The history of the 3rd Amendment is a rather tame one. For example, the 3rd Amendment is one of the least controversial amendments. It is also so rarely contested that the American Bar Association has referred to it as the “runt piglet” of the Constitution.
Modern Relevance of the 3rd Amendment
The modern relevance of the 3rd Amendment, as of 2017, has it as being generally non-existent. Today, the federal government is not likely to ask people to house soldiers in their homes, even during wartime. That being said, the modern relevance of the 3rd Amendment has more to do with protecting the American people from the government being able to intrude upon their homes. It is also the only amendment that concerns the relationship the citizens have with the military, both during peace time and wartime. The rights granted in this amendment emphasize the importance of civilian control over their homes and property.
Some legal scholars believe that the modern relevance of the 3rd Amendment can be molded to fit relevant circumstances. For instance, they believe that the 3rd Amendment may be applicable to the government’s response to terror attacks, natural disasters, or even to issues involving the militarization of the police.
3rd Amendment Example Involving Correction Officers
One of the more recent court cases involving a challenge to the 3rd Amendment was the case of Engblom v. Carey. In this case, Plaintiffs Marianne E. Engblom and Charles E. Palmer were working as corrections officers at Mid-Orange Correctional Facility, in the state of New York. They sued the Governor of New York, along with various prison officials of the state of New York, alleging that their Due Process and 3rd Amendment rights had been violated by the defendants during a statewide strike.
In April and May of 1979, state corrections officers went on strike, and the National Guard was activated to cover their positions in the prisons. Many of the corrections officers lived in employee housing owned by the state. During the strike, National Guard members were housed in these residences without giving prior notice to, or seeking the permission of, the officer residents.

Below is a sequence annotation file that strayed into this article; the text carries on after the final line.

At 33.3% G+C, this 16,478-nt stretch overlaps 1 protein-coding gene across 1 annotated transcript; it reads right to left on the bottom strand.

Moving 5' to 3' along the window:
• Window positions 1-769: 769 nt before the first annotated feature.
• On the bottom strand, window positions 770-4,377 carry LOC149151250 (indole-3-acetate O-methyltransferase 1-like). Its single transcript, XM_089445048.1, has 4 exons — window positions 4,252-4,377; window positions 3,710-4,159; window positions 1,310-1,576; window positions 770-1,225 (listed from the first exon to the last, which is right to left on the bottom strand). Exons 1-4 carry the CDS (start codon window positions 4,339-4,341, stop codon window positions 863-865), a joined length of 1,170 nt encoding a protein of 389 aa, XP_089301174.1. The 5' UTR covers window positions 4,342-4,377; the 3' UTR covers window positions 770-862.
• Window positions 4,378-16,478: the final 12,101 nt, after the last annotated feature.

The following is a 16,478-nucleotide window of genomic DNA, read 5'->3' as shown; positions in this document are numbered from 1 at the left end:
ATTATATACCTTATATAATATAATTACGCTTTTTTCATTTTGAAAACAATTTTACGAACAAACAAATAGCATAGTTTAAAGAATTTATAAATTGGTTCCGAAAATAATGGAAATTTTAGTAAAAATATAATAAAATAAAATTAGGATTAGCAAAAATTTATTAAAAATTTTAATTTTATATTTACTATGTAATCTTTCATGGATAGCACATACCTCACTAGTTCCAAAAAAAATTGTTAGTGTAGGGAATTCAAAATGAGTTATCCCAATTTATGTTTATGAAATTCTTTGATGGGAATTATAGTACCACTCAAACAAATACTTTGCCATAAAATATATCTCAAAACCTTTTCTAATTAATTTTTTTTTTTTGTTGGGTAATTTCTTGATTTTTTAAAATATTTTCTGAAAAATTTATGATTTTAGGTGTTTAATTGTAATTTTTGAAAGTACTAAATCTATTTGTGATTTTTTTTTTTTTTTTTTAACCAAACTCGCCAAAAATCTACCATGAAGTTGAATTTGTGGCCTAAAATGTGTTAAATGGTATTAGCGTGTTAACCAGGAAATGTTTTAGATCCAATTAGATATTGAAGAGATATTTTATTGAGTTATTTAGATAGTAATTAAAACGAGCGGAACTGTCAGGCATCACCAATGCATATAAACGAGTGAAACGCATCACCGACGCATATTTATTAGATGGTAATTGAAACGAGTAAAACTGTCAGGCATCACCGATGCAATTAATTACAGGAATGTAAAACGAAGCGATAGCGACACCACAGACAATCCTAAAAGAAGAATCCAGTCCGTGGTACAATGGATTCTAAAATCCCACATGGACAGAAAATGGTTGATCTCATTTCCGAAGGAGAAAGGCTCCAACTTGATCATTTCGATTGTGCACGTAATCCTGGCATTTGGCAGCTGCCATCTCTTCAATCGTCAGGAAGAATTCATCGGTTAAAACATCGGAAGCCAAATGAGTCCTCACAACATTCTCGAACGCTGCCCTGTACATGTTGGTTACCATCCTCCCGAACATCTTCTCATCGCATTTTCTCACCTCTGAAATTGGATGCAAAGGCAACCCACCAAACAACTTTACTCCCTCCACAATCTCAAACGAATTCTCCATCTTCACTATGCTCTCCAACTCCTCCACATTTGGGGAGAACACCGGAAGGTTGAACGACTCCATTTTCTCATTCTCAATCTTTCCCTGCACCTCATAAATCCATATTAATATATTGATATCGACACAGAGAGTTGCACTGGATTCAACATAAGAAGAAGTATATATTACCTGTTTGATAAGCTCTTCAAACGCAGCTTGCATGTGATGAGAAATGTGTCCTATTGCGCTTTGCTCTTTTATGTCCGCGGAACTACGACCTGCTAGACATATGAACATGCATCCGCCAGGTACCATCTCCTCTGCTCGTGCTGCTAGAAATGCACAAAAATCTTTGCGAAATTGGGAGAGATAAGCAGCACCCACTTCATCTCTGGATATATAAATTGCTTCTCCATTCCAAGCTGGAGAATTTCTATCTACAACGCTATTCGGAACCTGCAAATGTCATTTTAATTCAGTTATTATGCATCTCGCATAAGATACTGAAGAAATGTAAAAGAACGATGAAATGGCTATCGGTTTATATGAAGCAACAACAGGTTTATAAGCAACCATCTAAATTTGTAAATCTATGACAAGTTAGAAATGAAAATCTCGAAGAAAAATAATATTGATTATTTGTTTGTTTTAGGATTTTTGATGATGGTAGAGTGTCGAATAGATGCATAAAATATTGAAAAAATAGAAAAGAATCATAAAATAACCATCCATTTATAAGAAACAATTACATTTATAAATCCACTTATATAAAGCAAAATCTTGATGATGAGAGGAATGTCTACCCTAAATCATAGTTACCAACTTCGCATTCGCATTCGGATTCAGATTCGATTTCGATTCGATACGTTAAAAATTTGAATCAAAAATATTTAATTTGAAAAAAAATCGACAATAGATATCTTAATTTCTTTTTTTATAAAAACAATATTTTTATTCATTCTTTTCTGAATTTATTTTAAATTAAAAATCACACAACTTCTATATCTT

Initially, the United States District Court granted the defendants’ motion to dismiss the complaint. The Court’s grounds for doing so was that the plaintiffs did not have enough ownership in their facility residences to entitle them to the protections they claimed had been violated.
The corrections officers appealed the decision, but the Court of Appeals agreed with the District Court on its assertion that the National Guardsmen are considered to be “soldiers” under the 3rd Amendment. They are also state employees under the Governor’s control. However, the Circuit Court reversed the dismissal of the plaintiffs’ 3rd Amendment claim, holding that it could not say as a matter of law whether the plaintiffs held enough ownership in their living quarters to qualify for protection under the 3rd Amendment. The appellate court remanded the dismissal of the 3rd Amendment claim to the lower court.
“Thus, I conclude that as a matter of law plaintiffs’ Third Amendment rights were not ‘clearly established’ at the time of the events in question, and therefore that the defendants are protected by a qualified immunity and entitled to summary judgment. Consequently, it is unnecessary to address the defendants’ argument in the alternative that they are shielded from damage liability due to the absence of any personal involvement.”